Bad news usually gets more attention than good news does. That's especially the case when the news is about Social Security, a program that millions of Americans depend on to help make ends meet every month.
There's been plenty of bad news lately about Social Security lately. The Social Security Trustees recently released their 2022 report. It was no shock that they project that the program's trust funds will run out of money by 2035. However, the possibility that seniors on Social Security could be in store for a 20% pay cut down the road wasn't comforting.
But there just might be some good news, too. Could a $2,400 pay raise for Social Security recipients be on the way instead of a big pay cut?
U.S. Rep. Peter DeFazio (D-Ore.) and Senator Bernie Sanders (I-Vt.) introduced the Social Security Expansion Act (SSEA) in both houses of the U.S. Congress on June 9, 2022. This legislation seeks to keep Social Security solvent through 2096. But it goes beyond just keeping the program going.
The SSEA would boost benefits for current and new Social Security beneficiaries by $200 per month, or $2,400 per year. Individuals wouldn't have to wait until their full retirement age under the bill, either. Anyone who turns 62 would be eligible for the increase.
In addition, DeFazio and Sanders want to increase Social Security's cost-of-living adjustments (COLAs). They propose changing the formula used to calculate COLA amounts by using the Consumer Price Index for the Elderly (CPI-E), which factors in seniors' healthcare costs.
The average Social Security check for retired workers was $1,666 as of April 2022. An extra $200 per month would reflect a 12% increase to this amount.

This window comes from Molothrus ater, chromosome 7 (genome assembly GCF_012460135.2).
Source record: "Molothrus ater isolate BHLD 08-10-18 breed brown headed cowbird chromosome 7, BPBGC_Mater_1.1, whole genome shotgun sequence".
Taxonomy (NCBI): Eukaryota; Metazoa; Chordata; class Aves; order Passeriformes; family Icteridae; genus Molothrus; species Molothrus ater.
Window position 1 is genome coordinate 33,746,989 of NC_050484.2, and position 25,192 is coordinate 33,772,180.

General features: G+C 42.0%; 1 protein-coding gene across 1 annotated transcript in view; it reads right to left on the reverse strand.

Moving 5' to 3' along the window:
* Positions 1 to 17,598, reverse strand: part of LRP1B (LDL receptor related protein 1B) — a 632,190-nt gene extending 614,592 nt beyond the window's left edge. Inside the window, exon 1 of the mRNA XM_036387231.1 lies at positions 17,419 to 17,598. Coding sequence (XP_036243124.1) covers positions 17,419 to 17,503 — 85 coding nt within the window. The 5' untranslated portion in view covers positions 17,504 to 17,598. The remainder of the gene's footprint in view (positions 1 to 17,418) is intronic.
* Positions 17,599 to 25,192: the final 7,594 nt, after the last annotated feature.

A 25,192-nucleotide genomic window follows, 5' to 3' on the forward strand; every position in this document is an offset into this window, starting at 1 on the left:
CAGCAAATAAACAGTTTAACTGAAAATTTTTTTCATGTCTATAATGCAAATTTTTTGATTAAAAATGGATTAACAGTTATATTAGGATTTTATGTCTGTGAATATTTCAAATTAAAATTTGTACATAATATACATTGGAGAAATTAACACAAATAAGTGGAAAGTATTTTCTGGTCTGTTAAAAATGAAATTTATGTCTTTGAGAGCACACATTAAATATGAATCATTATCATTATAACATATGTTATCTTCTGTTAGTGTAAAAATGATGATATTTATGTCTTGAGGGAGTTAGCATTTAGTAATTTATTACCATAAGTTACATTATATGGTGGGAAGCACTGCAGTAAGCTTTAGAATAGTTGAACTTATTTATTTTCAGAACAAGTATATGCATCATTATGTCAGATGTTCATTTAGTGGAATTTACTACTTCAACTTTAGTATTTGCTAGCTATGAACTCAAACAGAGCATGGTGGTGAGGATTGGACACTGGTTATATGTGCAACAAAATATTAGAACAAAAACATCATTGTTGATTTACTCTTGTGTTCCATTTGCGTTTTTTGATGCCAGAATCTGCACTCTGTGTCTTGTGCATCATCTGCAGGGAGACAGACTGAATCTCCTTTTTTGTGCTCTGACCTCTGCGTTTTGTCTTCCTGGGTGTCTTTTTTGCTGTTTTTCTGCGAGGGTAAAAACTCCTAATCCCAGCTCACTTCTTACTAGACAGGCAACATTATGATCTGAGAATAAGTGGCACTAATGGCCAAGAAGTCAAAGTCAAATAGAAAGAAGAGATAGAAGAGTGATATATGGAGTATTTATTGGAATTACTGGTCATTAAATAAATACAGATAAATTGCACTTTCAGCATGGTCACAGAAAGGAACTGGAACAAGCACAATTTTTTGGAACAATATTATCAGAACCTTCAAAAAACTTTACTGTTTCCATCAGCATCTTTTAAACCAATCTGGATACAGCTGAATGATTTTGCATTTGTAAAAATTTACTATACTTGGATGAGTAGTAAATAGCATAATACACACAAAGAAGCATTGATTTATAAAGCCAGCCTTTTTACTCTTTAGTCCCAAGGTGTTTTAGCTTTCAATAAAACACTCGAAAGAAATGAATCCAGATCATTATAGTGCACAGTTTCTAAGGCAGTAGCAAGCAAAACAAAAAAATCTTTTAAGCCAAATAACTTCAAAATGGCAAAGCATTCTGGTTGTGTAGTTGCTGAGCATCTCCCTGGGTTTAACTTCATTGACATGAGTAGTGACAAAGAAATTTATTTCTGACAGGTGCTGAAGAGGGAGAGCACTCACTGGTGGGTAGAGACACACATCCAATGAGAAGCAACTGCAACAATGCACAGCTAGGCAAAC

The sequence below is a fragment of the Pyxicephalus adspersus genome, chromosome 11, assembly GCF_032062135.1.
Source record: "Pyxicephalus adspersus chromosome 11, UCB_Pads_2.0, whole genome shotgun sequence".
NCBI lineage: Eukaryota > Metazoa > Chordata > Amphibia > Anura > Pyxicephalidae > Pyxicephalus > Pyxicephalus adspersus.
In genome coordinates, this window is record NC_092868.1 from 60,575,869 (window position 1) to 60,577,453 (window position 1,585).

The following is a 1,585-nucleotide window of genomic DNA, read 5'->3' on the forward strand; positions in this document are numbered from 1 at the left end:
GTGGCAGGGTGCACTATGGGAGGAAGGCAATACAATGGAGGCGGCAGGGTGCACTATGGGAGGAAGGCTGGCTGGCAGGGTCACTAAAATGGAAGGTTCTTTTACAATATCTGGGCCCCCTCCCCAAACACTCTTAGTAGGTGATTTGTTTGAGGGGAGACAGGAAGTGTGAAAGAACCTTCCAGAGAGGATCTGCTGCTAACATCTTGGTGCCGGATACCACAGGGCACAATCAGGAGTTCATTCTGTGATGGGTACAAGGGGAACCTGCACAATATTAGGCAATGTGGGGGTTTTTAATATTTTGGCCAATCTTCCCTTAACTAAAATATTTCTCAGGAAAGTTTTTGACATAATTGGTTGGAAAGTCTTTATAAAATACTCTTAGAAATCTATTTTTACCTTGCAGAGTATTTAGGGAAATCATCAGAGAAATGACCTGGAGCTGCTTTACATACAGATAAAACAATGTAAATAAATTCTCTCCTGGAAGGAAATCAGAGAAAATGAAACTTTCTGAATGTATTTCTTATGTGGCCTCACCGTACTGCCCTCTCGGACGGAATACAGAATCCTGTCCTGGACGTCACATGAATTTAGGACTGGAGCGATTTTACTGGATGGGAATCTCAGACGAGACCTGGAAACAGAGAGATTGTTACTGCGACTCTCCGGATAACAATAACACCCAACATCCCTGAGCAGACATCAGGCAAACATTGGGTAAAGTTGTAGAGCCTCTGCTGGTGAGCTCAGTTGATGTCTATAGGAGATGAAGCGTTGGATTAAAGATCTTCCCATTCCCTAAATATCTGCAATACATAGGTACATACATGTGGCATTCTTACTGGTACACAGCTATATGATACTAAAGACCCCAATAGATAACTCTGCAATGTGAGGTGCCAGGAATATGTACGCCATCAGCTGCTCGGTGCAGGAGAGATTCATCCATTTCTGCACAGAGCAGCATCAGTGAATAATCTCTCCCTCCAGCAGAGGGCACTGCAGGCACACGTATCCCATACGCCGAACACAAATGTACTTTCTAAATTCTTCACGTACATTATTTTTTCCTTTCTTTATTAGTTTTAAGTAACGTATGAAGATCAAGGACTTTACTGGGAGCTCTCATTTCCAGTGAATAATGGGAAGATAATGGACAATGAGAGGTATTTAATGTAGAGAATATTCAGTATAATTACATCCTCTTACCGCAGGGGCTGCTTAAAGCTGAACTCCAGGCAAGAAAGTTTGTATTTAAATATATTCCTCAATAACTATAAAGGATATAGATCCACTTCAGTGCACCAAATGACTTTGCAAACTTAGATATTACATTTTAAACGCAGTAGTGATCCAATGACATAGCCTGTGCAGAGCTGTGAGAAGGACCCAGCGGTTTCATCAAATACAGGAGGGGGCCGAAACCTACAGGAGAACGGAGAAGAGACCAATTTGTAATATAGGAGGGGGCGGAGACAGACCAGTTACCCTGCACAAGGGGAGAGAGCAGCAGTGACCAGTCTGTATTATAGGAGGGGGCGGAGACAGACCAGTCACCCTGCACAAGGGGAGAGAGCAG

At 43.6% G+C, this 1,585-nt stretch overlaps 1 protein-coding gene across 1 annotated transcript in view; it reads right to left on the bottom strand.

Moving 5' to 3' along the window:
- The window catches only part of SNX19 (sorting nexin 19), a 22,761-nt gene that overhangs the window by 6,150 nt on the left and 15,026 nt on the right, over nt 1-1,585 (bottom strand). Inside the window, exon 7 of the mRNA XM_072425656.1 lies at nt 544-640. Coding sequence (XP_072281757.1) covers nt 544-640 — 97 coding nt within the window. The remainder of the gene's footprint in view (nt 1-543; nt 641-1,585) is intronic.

Footing the bill
Where would the money come from to pay for the additional costs of the SSEA? Wealthier Americans would foot the bill.
Currently, Social Security taxes are paid only on the first $147,000 of earnings. DeFazio and Sanders want to change this. Their bill would also apply the tax on any income of more than $250,000. A fact sheet on the proposed legislation stated that “over 93% of households would not see their taxes go up by one penny.”
One key thing to note about the bill is that it leaves a “doughnut hole” in place. Any income between $147,000 and $250,000 would not be subject to Social Security taxes.
Also, Social Security taxes are currently only applied to income earned from working. However, the SSEA would extend the tax to investment and business income.
Assessing the prospects
The proposed bill has already picked up a long list of co-sponsors in the U.S. House of Representatives. More than 40 organizations have also come out in support of the SSEA. They include the AFL-CIO, Alliance for Retired Americans, American Federation of Teachers, and the National Organization for Women.
It seems likely that the SSEA could win enough votes to pass in the U.S. House of Representatives — at least right now. The Senate, on the other hand, presents a much more difficult challenge.
The prospects for passage of major Social Security reform could become even more difficult after the November elections. However, political leaders will likely feel the pressure to bolster the federal program at some point, even if benefit increases aren't in the mix.
In an interview with CBS News, Martha Shedden, president of the National Association of Registered Social Security Analysts, stated, “I'm confident changes will be made.” Shedden added, “I don't know if this is the bill that will pass, but there is more and more movement on it.”
The bad news is that the promise of a $2,400 pay raise for Social Security recipients could be nothing but a mirage. The good news is that the significant cuts in the future many are worried about might not materialize either.
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